Spud Inc. Econo Hammer

Why the Spud Inc. Econo Hammer?

As an amateur Highland Games athlete on a tight budget, the Spud Inc. Econo Hammer appealed to me as a safe, cost-effective way to practice throwing the Scottish heavy and light hammers.

I received mine from Rogue Fitness five days after it was ordered.

Getting anything shipped to your house from Rogue is always a pleasant experience.  The box your order comes in rarely looks like it’s been anywhere but Rogue’s warehouse and the customer’s doorstep.

Opening the box, I found the same condition.  A good amount of crumpled paper surrounded the plastic zipper bag in which my Econo Hammer was packaged.  Beneath all this at was my invoice/packing slip, which had all the correct information.

Customer Service

I’ve never had an issue with products I’ve ordered from Rogue, but have called their customer service for items I’ve purchased second-hand. Their representatives are always prompt to answer and extremely helpful– even returning a call five minutes after closing on a Friday!

Product Specs

According to the Spud Inc. website, the Econo Hammer measures 30 inches long. It’s available in either black or yellow. I chose the black version.

Out of the package, the Econo Hammer is exactly how it looks in pictures.  Constructed from an inch and a quarter wide nylon strap, with a more than a quarter inch thick steel ring which measures 2.5 inches, securely stitched to the strap with a reinforcing strip of nylon.  The “handle” end of the strap is just the nylon folded on itself with even more stitching: Spud Inc. does not skimp on the stitching.

Assembly and Use

Loading the Hammer is simple.  Just pass the handle through the hole of an Olympic plate (the strap’s width prevents it from being used with standard plates), and pull until the plate hits the steel ring.  That’s it. Ready to throw.  Centrifugal force holds the plate in place during the wind and release motions of throwing the Econo Hammer.

Spud Inc. uses the steel ring plate “retainer” system for several of their products.  The Kettlestrap, the Swing Set straps and the Econo Tricep Pulley all make ingenious use of such a simple piece of hardware.

Throwing the Econo Hammer is actually very similar to throwing a traditional Scottish heavy hammer.  The two main differences are the rectangular shape of the handle feels odd compared to the round rattan or PVC handle used in competition hammers, and the lack of stiffness a rattan or PVC handle provides at the start of the windup.

A few tosses in my backyard piqued the interest of my girlfriend’s eight year old, so I had to reduce the weight and give her a few throws.  Switching back and forth, though not difficult, was just inconvenient, so I headed to the hardware store for the materials for a DIY Econo Hammer.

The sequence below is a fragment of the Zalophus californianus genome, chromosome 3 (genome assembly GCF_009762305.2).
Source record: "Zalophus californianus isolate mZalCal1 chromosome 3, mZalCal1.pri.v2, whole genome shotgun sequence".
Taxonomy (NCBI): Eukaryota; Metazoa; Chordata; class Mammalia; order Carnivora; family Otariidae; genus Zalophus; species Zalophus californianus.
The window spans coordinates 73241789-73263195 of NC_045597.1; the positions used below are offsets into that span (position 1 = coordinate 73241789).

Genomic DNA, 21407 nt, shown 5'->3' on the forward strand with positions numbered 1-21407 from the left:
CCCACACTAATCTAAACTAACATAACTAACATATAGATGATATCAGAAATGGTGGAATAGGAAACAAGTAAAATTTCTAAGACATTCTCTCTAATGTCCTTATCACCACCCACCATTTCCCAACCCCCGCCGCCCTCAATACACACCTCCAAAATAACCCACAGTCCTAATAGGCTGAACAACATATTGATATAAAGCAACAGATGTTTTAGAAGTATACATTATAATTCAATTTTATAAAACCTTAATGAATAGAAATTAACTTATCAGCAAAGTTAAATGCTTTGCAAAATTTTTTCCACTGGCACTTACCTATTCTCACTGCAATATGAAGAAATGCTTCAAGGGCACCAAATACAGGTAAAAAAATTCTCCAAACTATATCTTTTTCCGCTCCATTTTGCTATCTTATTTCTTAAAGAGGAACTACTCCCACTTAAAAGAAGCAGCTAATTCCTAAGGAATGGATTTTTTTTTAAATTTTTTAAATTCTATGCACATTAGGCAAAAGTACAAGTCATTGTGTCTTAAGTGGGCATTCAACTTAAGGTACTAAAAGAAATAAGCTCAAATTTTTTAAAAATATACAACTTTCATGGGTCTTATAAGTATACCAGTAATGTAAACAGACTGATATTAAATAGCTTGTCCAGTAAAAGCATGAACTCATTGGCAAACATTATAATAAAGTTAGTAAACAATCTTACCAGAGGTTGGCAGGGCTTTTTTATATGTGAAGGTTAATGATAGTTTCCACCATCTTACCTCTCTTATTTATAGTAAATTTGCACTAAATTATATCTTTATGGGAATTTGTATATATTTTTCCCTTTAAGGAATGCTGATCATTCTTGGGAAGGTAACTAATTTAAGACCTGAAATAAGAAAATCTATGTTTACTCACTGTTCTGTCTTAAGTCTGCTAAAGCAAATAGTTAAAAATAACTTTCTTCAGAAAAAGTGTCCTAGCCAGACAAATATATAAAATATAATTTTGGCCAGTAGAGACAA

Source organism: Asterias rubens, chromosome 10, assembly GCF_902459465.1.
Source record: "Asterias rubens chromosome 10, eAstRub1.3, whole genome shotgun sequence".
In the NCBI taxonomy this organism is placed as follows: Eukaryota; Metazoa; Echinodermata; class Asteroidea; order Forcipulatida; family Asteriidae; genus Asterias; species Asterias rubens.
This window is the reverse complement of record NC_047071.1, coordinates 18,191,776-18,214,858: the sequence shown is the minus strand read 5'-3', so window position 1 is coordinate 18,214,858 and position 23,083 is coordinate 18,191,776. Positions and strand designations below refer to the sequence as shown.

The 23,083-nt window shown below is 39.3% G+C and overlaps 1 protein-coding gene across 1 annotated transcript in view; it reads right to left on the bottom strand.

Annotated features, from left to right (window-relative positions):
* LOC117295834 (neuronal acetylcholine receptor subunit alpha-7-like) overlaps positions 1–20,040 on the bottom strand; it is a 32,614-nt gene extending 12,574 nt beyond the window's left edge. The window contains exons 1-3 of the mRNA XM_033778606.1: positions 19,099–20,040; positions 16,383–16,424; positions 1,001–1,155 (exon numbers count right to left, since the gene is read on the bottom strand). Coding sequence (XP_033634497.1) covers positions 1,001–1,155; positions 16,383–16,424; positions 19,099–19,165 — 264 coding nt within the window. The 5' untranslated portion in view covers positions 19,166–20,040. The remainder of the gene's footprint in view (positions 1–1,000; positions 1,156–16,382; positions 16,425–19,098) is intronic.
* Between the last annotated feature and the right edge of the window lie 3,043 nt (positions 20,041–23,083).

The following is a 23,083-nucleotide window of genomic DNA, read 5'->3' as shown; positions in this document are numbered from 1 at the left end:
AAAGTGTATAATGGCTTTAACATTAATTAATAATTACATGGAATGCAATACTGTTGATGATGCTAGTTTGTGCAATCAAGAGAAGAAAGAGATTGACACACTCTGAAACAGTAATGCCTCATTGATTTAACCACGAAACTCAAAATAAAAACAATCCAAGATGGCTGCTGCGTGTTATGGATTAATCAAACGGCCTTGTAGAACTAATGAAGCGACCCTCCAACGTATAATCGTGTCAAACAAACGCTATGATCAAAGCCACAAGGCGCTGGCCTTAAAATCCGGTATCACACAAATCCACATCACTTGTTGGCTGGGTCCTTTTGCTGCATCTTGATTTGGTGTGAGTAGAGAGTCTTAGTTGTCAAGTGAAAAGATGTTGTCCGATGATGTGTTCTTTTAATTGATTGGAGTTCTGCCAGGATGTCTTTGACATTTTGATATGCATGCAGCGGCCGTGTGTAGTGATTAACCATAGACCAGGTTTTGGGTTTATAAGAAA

For less than five bucks, I had a steel ring and four and a half feet of ¾ inch nylon rope.  I looped the rope through the ring, cinched it down tight with three zip ties, and voila!  Now I had a copy cat that would accept standard plates.  I tested it with 16 pounds of weight, and it held up just fine.  Now my little training partner has her own practice hammer! You can watch my video comparison of  the Spud Inc. Econo Hammer to the DIY version here.

I wanted to get a couple of my Highland Games friends to give it a few throws, and give me their opinions, but was unable to make our schedules mesh.  So, I did the next best thing: I messaged another Highland Gamer who actually owns the Econo Hammer and asked her opinion.  Her thoughts were the same as mine:

  • easy to use
  • the handle took some getting used to
  • the ability to warm up with less weight than regulation, is good for reducing injuries.

Buy or DIY?

My final thoughts on the Spud Inc. Econo Hammer are that’s it’s extremely well made, easy to use (an eight year old and my brother who has no throwing experience, used it with ease), and a great value no matter where it’s purchased.  As for my DIY hammer, my only complaint is the smaller diameter rope is harder to hold in my bigger hands, making it less desirable than the real deal, despite the extremely low price tag.

If you’re just getting into Highland Games or if you’re an experienced competitor rehabbing an injury, I’d highly recommend purchasing this product.

Where to Buy

The Spud Inc. Econo Hammer retails for $39 at Rogue, Spud Inc, and EliteFTS. On Rogue’s website, it’s in their “3 ships free items” category.

Additional Resources

Watch My Comparison of the DIY Hammer to the Spud Inc. Econo Hammer.

Watch Highland Games event coverage live at HG Live on YouTube.

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